There’s a lot of talk about the potential uses for Internet of Things. From smart homes to connected cars, IoT offers convenience in ways that once never existed. Yet one area where the IoT hasn’t been fully realized is the financial services industry. With fewer people handling cash and instead opting for digital transactions, banking and IoT have lots of potential.
The Growth of an Industry
Essentially, the IoT is a network of objects that collect and send out data by being connected to the Internet. Simple objects can become a source of information, and that information can be used to improve customer service and customize the product based on the consumers’ tastes. IoT has been adapted into numerous industries, from industrial products to fancy coffee makers.
The possibility for the technology is varied. The medical industry, for example, can benefit from much-improved data gathering that lessens the need for face-to-face doctor visits.
The value of IoT technology expected to total $14.4 trillion globally by 2022, according to estimates from Cisco. Much of that projected value is going to come from improved customer experiences and reduced time to market for products.
The finance industry and its customers could benefit in a big way from this technology if implemented correctly. The downside to such developments, however, is valid security and privacy concerns.
The Potential for IoT Banking
According to a report by consulting firm Wikistrat, the financial services industry is starting to utilize the IoT in some intriguing ways. Insurance companies, for example, can use IoT to gauge someone’s driving habits and then charge them accordingly for auto insurance.
However, that’s just the tip of the iceberg. As new sensors for IoT technology become developed, the possibilities will be far greater for banking. Wikistrat predicts sensors could be used to monitor livestock or manufacturing, and then the data could be employed to make lending decisions based on market conditions.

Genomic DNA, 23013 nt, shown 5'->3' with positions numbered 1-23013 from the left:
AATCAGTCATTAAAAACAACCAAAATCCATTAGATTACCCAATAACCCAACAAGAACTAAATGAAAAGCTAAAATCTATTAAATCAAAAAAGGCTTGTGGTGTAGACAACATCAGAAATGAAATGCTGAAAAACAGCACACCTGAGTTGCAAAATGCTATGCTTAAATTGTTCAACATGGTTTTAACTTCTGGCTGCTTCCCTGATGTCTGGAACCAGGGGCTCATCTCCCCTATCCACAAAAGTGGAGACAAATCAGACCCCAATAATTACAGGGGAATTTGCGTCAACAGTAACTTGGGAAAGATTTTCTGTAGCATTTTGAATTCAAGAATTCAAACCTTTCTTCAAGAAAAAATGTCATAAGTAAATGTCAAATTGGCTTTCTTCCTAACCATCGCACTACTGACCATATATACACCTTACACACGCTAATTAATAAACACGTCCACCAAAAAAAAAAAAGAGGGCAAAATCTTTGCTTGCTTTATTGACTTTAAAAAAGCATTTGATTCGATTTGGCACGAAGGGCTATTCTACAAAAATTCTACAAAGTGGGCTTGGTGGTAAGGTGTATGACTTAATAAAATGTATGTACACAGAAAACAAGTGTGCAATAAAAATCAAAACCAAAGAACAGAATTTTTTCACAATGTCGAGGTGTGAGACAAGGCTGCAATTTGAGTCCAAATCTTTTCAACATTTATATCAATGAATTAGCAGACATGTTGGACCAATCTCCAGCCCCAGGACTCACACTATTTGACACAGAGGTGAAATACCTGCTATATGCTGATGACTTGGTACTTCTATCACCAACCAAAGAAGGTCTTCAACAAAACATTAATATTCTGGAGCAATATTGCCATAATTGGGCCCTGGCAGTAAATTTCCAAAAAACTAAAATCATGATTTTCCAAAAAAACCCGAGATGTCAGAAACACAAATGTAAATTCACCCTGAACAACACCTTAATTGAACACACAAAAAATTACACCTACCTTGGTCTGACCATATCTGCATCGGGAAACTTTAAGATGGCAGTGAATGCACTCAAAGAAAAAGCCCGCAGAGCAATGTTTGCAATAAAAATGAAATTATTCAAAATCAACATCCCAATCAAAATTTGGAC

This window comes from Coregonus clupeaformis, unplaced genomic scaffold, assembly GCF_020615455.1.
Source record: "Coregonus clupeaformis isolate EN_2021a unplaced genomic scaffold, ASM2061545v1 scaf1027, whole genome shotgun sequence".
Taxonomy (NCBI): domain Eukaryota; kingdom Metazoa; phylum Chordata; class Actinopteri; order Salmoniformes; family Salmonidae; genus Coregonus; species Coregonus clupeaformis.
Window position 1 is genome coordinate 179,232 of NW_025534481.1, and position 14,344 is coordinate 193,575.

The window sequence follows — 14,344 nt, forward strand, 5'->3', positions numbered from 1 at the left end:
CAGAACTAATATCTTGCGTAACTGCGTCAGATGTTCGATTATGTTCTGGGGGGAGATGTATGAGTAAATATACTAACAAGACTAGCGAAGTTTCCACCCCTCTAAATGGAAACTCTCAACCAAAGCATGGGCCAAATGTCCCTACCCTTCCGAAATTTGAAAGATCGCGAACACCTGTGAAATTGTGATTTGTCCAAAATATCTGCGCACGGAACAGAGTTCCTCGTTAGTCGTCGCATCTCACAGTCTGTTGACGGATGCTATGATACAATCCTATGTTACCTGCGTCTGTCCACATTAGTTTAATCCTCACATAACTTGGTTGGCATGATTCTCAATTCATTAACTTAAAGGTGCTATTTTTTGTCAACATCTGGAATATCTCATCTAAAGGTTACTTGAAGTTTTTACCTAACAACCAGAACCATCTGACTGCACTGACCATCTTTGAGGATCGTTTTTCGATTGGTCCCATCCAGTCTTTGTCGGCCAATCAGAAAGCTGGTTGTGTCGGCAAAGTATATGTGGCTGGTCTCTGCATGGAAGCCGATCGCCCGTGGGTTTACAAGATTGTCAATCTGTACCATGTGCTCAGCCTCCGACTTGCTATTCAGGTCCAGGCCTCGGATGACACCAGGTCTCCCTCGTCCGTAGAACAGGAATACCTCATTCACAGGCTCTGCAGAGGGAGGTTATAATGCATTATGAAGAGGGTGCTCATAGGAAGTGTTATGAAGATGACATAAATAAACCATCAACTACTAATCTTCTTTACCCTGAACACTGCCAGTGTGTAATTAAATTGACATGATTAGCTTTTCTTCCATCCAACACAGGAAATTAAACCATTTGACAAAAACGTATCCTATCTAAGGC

The human element could be removed to make data-driven decisions or a person’s judgment could be supplemented with a trove of new data before making a decision whether to approve a loan or not.
With bank loans often used to lease or purchase expensive equipment used by businesses, the sensors could help keep track of the equipment’s condition. If the equipment is worn out or shows sign of failure, banks could offer their customers credit to replace or fix the item.
Potential Problems for IoT Banking
While organizations from any industry would love to know what makes their customers tick in order to better serve them, the rise of IoT raises valid concerns about privacy and security. Bank hacks both large and small commonly make headlines. Banks from around the world have been successfully targeted. If banks collect more information through IoT technology, they’ll have to prove they have measures in place to protect the data and assets of their customers.
Even if banks implement impenetrable security mechanisms, there’s the pesky question of personal privacy. Customers might not be as leery of sharing personal information as they were decades ago, but the majority of people in the U.S. believe privacy and confidentiality are “very important.” In a survey, most people were doubtful collected data will be kept private and secure.
The financial services industry has yet to fully embrace IoT technology, but there’s no doubt it’s something the sector is interested in. The insight that can be taken from IoT devices could allow banks to serve customers in a specialized way. The possibilities are vast despite some current technological limitations. One day soon, however, the acceptable amount of data collected by companies will need to be called into question.